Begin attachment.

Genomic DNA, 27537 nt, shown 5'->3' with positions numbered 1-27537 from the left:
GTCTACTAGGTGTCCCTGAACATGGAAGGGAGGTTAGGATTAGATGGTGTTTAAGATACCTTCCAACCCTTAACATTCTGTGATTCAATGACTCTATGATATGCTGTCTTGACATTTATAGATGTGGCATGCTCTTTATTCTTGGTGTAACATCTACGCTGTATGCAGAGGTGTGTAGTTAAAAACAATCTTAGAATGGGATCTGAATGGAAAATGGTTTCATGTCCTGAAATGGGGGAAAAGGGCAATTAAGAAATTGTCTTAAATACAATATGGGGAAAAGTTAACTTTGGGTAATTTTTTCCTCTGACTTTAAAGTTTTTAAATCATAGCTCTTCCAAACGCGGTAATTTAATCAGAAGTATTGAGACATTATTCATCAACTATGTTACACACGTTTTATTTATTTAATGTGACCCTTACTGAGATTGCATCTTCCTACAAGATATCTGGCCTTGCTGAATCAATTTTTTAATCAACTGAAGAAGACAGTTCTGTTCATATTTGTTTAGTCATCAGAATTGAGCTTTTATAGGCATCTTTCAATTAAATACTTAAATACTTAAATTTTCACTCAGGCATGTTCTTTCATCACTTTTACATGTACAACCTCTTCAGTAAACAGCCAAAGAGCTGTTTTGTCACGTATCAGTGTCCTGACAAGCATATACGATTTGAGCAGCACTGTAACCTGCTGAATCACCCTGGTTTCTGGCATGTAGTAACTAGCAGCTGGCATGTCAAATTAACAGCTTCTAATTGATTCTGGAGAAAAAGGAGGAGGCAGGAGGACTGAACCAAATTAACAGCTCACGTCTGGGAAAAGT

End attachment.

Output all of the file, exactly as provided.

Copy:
Genomic DNA, 27537 nt, shown 5'->3' with positions numbered 1-27537 from the left:
GTCTACTAGGTGTCCCTGAACATGGAAGGGAGGTTAGGATTAGATGGTGTTTAAGATACCTTCCAACCCTTAACATTCTGTGATTCAATGACTCTATGATATGCTGTCTTGACATTTATAGATGTGGCATGCTCTTTATTCTTGGTGTAACATCTACGCTGTATGCAGAGGTGTGTAGTTAAAAACAATCTTAGAATGGGATCTGAATGGAAAATGGTTTCATGTCCTGAAATGGGGGAAAAGGGCAATTAAGAAATTGTCTTAAATACAATATGGGGAAAAGTTAACTTTGGGTAATTTTTTCCTCTGACTTTAAAGTTTTTAAATCATAGCTCTTCCAAACGCGGTAATTTAATCAGAAGTATTGAGACATTATTCATCAACTATGTTACACACGTTTTATTTATTTAATGTGACCCTTACTGAGATTGCATCTTCCTACAAGATATCTGGCCTTGCTGAATCAATTTTTTAATCAACTGAAGAAGACAGTTCTGTTCATATTTGTTTAGTCATCAGAATTGAGCTTTTATAGGCATCTTTCAATTAAATACTTAAATACTTAAATTTTCACTCAGGCATGTTCTTTCATCACTTTTACATGTACAACCTCTTCAGTAAACAGCCAAAGAGCTGTTTTGTCACGTATCAGTGTCCTGACAAGCATATACGATTTGAGCAGCACTGTAACCTGCTGAATCACCCTGGTTTCTGGCATGTAGTAACTAGCAGCTGGCATGTCAAATTAACAGCTTCTAATTGATTCTGGAGAAAAAGGAGGAGGCAGGAGGACTGAACCAAATTAACAGCTCACGTCTGGGAAAAGT